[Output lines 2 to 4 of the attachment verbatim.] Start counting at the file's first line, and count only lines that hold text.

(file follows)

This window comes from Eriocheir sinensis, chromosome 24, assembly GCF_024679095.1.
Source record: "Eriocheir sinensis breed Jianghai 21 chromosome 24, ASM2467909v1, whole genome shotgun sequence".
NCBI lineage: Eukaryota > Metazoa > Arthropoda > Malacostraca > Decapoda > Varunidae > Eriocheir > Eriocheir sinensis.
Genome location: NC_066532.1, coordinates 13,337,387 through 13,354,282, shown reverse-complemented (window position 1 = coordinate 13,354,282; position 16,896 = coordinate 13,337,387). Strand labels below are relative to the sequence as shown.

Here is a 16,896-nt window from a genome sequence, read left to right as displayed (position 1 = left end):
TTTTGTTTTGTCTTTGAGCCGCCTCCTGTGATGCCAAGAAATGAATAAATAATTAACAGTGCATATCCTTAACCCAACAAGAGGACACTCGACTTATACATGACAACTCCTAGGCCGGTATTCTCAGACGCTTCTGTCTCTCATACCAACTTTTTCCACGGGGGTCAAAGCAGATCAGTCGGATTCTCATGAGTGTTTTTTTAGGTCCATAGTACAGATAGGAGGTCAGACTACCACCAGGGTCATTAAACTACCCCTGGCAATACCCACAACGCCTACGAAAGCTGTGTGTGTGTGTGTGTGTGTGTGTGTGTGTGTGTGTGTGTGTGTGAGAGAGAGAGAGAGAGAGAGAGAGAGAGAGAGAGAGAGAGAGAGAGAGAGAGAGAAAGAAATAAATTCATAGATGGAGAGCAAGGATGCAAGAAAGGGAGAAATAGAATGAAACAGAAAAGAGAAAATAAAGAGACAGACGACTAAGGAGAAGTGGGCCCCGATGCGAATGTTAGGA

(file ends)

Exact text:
Source record: "Eriocheir sinensis breed Jianghai 21 chromosome 24, ASM2467909v1, whole genome shotgun sequence".
NCBI lineage: Eukaryota > Metazoa > Arthropoda > Malacostraca > Decapoda > Varunidae > Eriocheir > Eriocheir sinensis.
Genome location: NC_066532.1, coordinates 13,337,387 through 13,354,282, shown reverse-complemented (window position 1 = coordinate 13,354,282; position 16,896 = coordinate 13,337,387). Strand labels below are relative to the sequence as shown.